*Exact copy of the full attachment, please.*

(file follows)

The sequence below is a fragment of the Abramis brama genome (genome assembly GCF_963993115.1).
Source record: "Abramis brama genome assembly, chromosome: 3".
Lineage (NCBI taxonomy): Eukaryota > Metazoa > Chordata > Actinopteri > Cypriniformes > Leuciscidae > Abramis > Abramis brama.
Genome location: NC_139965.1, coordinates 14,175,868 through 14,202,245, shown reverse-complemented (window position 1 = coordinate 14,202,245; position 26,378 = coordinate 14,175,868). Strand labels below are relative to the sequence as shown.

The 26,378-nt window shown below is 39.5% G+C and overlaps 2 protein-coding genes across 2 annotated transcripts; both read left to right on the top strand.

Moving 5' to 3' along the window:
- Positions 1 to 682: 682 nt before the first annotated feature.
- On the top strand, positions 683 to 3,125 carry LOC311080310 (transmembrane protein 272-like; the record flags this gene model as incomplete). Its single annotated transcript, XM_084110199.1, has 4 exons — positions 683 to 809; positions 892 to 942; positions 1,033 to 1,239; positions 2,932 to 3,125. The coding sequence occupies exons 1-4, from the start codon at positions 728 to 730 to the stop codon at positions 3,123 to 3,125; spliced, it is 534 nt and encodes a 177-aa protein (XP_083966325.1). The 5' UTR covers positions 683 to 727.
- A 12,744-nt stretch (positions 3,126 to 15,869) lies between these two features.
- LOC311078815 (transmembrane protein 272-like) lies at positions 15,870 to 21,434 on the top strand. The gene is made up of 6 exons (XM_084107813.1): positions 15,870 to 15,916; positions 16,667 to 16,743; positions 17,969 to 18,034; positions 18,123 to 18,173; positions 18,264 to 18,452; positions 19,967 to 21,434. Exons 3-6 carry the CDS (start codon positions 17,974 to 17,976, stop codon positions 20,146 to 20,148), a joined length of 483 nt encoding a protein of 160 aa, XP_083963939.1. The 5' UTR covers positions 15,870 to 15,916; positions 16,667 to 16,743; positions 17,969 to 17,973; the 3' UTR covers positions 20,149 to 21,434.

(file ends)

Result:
The sequence below is a fragment of the Abramis brama genome (genome assembly GCF_963993115.1).
Source record: "Abramis brama genome assembly, chromosome: 3".
Lineage (NCBI taxonomy): Eukaryota > Metazoa > Chordata > Actinopteri > Cypriniformes > Leuciscidae > Abramis > Abramis brama.
Genome location: NC_139965.1, coordinates 14,175,868 through 14,202,245, shown reverse-complemented (window position 1 = coordinate 14,202,245; position 26,378 = coordinate 14,175,868). Strand labels below are relative to the sequence as shown.

The 26,378-nt window shown below is 39.5% G+C and overlaps 2 protein-coding genes across 2 annotated transcripts; both read left to right on the top strand.

Moving 5' to 3' along the window:
- Positions 1 to 682: 682 nt before the first annotated feature.
- On the top strand, positions 683 to 3,125 carry LOC311080310 (transmembrane protein 272-like; the record flags this gene model as incomplete). Its single annotated transcript, XM_084110199.1, has 4 exons — positions 683 to 809; positions 892 to 942; positions 1,033 to 1,239; positions 2,932 to 3,125. The coding sequence occupies exons 1-4, from the start codon at positions 728 to 730 to the stop codon at positions 3,123 to 3,125; spliced, it is 534 nt and encodes a 177-aa protein (XP_083966325.1). The 5' UTR covers positions 683 to 727.
- A 12,744-nt stretch (positions 3,126 to 15,869) lies between these two features.
- LOC311078815 (transmembrane protein 272-like) lies at positions 15,870 to 21,434 on the top strand. The gene is made up of 6 exons (XM_084107813.1): positions 15,870 to 15,916; positions 16,667 to 16,743; positions 17,969 to 18,034; positions 18,123 to 18,173; positions 18,264 to 18,452; positions 19,967 to 21,434. Exons 3-6 carry the CDS (start codon positions 17,974 to 17,976, stop codon positions 20,146 to 20,148), a joined length of 483 nt encoding a protein of 160 aa, XP_083963939.1. The 5' UTR covers positions 15,870 to 15,916; positions 16,667 to 16,743; positions 17,969 to 17,973; the 3' UTR covers positions 20,149 to 21,434.